Recently in Performances
Opera San Jose has capped a wholly winning season with an emotionally engaging, thrillingly sung, enticingly fresh rendition of Puccini’s immortal masterpiece La bohème.
On Saturday evening April 22, 2017, San Diego Opera presented Giuseppe Verdi’s La traviata at the Civic Theater. Director Marta Domingo updated the production from the constrictions of the nineteenth century to the freedom of the nineteen twenties. Violetta’s fellow courtesans and their dates wore fascinating outfits and, at one point, danced the Charleston to what looked like a jazz combo playing Verdi’s score.
Thomas Adès’s third opera, The Exterminating Angel, is a dizzying, sometimes frightening, palimpsest of texts (literary and cinematic) and music, in which ceaseless repetitions of the past - inexact, ever varying, but inescapably compulsive - stultify the present and deny progress into the future. Paradoxically, there is endless movement within a constricting stasis. The essential elements collide in a surreal Sartrean dystopia: beasts of the earth (live sheep and a simulacra of a bear) roam, a disembodied hand floats through the air, water spouts from the floor and a burning cello provides the flames upon which to roast the sacrificial lambs. No wonder that when the elderly Doctor tries to restore order through scientific rationalism he is told, “We don't want reason! We want to get out of here!”
Is A Dog’s Heart even an opera? It is sung by opera singers to live
music. Alexander Raskatov’s score, however, is secondary to the incredible
stage visuals. Whatever it is, actor/director Simon McBurney’s first stab at
opera is fantastic theatre. Its revival at Dutch National Opera, where it
premiered in 2010, is hugely welcome.
I kept hearing from knowledgeable opera fanatics that the Israeli Opera (IO) in Tel Aviv was a surprising sure bet. So I made my way to the Homeland to hear how supposedly great the quality of opera was. And man, I was in for treat.
At Phoenix’s Symphony Hall on Friday evening April 7, Arizona Opera offered its final presentation of the 2016-2017 season, Gioachino Rossini’s Cinderella (La Cenerentola). The stars of the show were Daniela Mack as Cinderella, called Angelina in the opera, and Alek Shrader as Don Ramiro. Actually, Mack and Shrader are married couple who met singing these same roles at San Francisco Opera.
On Saturday evening April 1, 2017, Placido Domingo and Los Angeles Opera celebrated their tenth year of training young opera artists in the Domingo-Colburn-Stein Program. From the singing I heard, they definitely have something of which to be proud.
The town’s name itself “Baden-Baden” (named after Count Baden) sounds already enticing. Built against the old railway station, its Festspielhaus programs the biggest stars in opera for Germany’s largest auditorium. A Mecca for music lovers, this festival house doesn’t have its own ensemble, but through its generous sponsoring brings the great productions to the dreamy idylle.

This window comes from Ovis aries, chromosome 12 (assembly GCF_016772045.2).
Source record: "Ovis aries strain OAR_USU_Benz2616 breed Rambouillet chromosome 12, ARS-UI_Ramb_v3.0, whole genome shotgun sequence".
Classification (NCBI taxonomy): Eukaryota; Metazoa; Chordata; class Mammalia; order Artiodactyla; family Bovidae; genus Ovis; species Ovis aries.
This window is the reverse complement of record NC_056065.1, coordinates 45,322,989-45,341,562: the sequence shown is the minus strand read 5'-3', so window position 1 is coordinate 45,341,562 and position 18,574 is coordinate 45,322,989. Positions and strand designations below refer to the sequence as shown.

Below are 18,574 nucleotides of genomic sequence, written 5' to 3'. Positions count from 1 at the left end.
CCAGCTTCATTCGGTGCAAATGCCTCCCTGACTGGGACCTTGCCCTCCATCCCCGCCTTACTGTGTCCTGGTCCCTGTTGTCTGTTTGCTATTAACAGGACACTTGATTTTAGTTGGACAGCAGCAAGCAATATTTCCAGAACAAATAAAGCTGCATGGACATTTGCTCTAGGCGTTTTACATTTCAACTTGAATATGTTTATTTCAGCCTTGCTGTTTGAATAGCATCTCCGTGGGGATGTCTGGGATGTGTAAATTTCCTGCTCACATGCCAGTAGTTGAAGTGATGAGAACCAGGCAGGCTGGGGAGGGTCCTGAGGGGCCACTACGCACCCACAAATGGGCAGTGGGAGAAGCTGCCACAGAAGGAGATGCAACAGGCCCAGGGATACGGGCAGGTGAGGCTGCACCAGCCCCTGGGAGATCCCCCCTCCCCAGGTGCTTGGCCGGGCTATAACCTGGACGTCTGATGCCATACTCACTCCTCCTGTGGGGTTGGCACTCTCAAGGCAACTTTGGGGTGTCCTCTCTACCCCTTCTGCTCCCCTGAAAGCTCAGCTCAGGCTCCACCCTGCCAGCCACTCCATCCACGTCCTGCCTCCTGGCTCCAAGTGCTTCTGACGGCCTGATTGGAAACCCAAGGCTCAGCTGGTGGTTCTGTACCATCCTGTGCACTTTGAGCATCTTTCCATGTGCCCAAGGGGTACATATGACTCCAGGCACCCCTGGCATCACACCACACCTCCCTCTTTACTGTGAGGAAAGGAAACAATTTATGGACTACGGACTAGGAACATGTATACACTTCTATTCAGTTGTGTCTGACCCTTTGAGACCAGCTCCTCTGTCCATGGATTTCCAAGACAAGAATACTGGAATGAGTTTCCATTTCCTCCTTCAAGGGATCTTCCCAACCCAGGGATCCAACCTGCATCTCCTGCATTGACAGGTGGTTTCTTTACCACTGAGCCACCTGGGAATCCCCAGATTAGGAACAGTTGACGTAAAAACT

The Festspielhaus in Baden-Baden pretty much programs only big stars. A prime example was the Fall Festival this season. Grigory Sokolov opened with a piano recital, which I did not attend. I came for Cecilia Bartoli in Bellini’s Norma and Christian Gerhaher with Schubert’s Die Winterreise, and Anne-Sophie Mutter breathtakingly delivering Mendelssohn’s Violin Concerto together with the London Philharmonic Orchestra. Robin Ticciati, the ballerino conductor, is not my favorite, but together they certainly impressed in Mendelssohn.
Mahler as dramatist! Mahler Symphony no 8 with Vladimir Jurowski and the London Philharmonic Orchestra at the Royal Festival Hall. Now we know why Mahler didn't write opera. His music is inherently theatrical, and his dramas lie not in narrative but in internal metaphysics. The Royal Festival Hall itself played a role, literally, since the singers moved round the performance space, making the music feel particularly fluid and dynamic. This was no ordinary concert.
Imagine a fête galante by Jean-Antoine Watteau brought to life, its colour and movement infusing a bucolic scene with charm and theatricality. Jean-Philippe Rameau’s opéra-ballet Les fêtes d'Hébé, ou Les talens lyriques, is one such amorous pastoral allegory, its three entrées populated by shepherds and sylvans, real characters such as Sapho and mythological gods such as Mercury.
Whatever one’s own religious or spiritual beliefs, Bach’s St Matthew Passion is one of the most, perhaps the most, affecting depictions of the torturous final episodes of Jesus Christ’s mortal life on earth: simultaneously harrowing and beautiful, juxtaposing tender stillness with tragic urgency.
Lindy Hume’s sensational La bohème at the Berliner
Staatsoper brings out the moxie in Puccini. Abdellah Lasri emerged as a
stunning discovery. He floored me with his tenor voice through which he
embodied a perfect Rodolfo.
Listening to Moritz Eggert’s Caliban is the equivalent of
watching a flea-ridden dog chasing its own tail for one-and-half hours. It
scratches, twitches and yelps. Occasionally, it blinks pleadingly, but you
can’t bring yourself to care for such a foolish animal and its
A large audience packed into the Wigmore Hall to hear the two Baroque rarities featured in this melodious performance by Christian Curnyn’s Early Opera Company. One was by the most distinguished ‘home-grown’ eighteenth-century musician, whose music - excepting some of the lively symphonies - remains seldom performed. The other was the work of a Saxon who - despite a few ups and downs in his relationship with the ‘natives’ - made London his home for forty-five years and invented that so English of genres, the dramatic oratorio.